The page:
What would you say to those who think we simply need to strengthen the borders?

It’s a fool’s errand. When is the border sufficiently strong? How do we make it sufficiently strong? The issue is not the border. The issue is all of the other elements within the country that are creating the situation, and we must deal with the underlying issues. It’s a little bit like saying, I have a brain tumor and the brain tumor is giving me a headache, so I’m going to treat it with an aspirin. It might do something for the headache short-term, but it’s not going to fix the brain tumor. As long as we focus on the border, we’re completely missing the target.

What do you think of laws and pending legislation in certain states that allow police to check the immigration status of people they stop?

I think for most people who are never likely to be stopped by the police, it doesn’t sound like a bad idea. But it ignores the fundamental problems with immigration. We conflate “undocumented” with “legal immigrants,” and we conflate both with “Latinos.” Popular opinion is that if you’re Latino, you’re an immigrant. If you’re an immigrant, you’re undocumented. If you’re undocumented, you’re a criminal. If you’re a criminal, we don’t want you to be part of our society. This mentality ignores the fact that Latinos have been here since before this country was this country. But more importantly, it ignores the fact that over 75 percent of Latinos are US citizens—over 60 percent from birth and another 12 or 13 percent by naturalization. Do we want to set up a system that will systematically make people feel they are not a part of their own nation? The largest benefit of immigration is the children. We have Americans being born right here. This makes us different than many other developed societies. Japan, for example, and really all of Europe, have desperate demographic problems because there are just not enough babies. The United States does a remarkable job of integrating people from all over the world and producing Americans within a generation, but these laws threaten the system. Do we really know what an undocumented immigrant looks like? Or is it just anyone who looks vaguely Latino? Does that mean if I’m an undocumented Canadian, I get a free ride? One might argue that the majority of the undocumented are Latino, but Latinos are also all sorts of other things. I believe our children are the most important thing to our country and our future, and this directly impacts them and their view of who they are.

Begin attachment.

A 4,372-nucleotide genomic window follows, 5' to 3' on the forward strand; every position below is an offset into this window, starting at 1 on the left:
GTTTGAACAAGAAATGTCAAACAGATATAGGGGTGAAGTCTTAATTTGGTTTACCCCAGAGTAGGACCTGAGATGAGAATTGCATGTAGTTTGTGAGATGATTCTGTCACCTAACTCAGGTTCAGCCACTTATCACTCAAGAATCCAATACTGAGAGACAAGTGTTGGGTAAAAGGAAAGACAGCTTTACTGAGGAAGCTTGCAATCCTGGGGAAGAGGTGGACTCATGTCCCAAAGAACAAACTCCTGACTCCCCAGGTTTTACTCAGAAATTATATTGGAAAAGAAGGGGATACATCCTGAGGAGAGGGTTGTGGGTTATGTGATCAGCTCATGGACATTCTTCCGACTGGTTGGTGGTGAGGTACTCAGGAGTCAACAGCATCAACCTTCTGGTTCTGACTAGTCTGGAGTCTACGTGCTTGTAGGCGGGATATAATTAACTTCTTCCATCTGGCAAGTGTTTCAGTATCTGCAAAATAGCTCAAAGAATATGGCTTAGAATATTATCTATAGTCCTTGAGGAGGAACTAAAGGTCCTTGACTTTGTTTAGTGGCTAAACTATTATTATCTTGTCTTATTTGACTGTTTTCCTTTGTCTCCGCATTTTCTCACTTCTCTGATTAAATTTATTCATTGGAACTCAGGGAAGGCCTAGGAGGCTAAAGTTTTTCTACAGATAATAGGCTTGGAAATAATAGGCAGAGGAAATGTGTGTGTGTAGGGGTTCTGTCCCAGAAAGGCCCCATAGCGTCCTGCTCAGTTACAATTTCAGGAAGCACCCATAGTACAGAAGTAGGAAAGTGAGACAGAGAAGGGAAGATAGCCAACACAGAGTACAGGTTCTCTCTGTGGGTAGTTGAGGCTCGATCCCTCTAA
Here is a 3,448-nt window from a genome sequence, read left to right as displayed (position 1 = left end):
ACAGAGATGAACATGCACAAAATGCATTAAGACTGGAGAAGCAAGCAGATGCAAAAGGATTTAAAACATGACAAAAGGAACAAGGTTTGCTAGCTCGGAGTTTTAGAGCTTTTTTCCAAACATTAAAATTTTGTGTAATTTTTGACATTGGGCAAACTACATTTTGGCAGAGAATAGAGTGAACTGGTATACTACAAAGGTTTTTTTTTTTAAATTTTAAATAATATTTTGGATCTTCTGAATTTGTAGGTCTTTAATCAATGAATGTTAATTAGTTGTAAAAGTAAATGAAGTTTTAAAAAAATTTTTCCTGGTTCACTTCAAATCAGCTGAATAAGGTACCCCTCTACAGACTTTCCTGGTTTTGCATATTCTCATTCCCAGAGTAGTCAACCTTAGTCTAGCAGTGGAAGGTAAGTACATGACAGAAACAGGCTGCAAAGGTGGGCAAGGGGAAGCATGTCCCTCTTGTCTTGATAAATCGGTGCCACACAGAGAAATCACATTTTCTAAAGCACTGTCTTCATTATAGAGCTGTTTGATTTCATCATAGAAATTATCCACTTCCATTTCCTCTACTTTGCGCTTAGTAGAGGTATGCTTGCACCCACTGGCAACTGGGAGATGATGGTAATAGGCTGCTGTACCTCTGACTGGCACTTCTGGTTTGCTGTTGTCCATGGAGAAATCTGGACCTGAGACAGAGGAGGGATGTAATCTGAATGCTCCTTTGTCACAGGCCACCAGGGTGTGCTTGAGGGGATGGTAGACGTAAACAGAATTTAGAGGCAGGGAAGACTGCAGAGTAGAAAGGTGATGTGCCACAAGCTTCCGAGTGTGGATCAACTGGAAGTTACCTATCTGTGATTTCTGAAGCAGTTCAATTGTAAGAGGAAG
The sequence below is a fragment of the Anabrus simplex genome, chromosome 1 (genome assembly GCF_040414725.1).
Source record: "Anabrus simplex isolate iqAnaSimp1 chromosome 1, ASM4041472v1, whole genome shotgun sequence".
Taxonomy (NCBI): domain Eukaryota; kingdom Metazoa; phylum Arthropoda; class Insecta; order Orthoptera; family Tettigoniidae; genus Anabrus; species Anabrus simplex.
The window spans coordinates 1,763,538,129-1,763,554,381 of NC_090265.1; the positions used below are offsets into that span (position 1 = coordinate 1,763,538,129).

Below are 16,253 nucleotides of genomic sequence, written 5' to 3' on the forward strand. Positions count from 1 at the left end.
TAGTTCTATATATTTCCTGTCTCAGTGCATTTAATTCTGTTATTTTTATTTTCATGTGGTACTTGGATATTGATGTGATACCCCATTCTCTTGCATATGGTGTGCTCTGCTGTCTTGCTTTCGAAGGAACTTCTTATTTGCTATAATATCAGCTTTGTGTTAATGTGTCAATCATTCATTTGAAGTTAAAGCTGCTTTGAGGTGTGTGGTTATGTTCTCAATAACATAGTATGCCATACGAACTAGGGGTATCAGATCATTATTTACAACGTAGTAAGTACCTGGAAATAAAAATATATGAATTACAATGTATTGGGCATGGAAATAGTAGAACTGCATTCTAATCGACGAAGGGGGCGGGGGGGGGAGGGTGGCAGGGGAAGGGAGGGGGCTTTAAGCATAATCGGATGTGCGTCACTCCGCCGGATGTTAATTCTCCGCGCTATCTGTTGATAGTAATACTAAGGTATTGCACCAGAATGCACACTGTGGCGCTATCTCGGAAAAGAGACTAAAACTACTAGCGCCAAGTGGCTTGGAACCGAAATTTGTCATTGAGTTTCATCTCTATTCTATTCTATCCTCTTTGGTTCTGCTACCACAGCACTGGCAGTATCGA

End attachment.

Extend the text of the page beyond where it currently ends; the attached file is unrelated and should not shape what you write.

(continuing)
What are some of the contributions immigrants make to this country?

We tend to think about immigrants as poorly educated, low skill, and so on. The reality is “low-skill” is a proxy for “low educational attainment,” not because they don’t know how to do anything. They really know how to do a lot. We have to remember that immigrants bring us both the least-educated and also the most-educated, so immigrants are overrepresented in people with more than a college degree. And in terms of PhDs, they’re wildly overrepresented, so the higher up the scale you go, the more immigrants you get. Do we want to keep attracting the best and the brightest from the world over? Quite clearly, we do. Immigrants are mostly self-selected to be very entrepreneurial. These are people who literally fling themselves into space to find new lives, and in some ways they are the harbingers for the economy to come. If we examine the cities and industries that attract immigrants, we can determine where the movement is, and part of the reason is immigrants by their very nature are much more mobile. They’re new to this country so they’re not tied to any one geographic place. They’re new to this society, so there is no old way of doing things. They will try just about anything and that’s a huge benefit.

Media Advisory: Brown-Gort’s comments may be used in whole or in part. He is available for interviews and can be reached at 574-631-3787 or browngort.1@nd.edu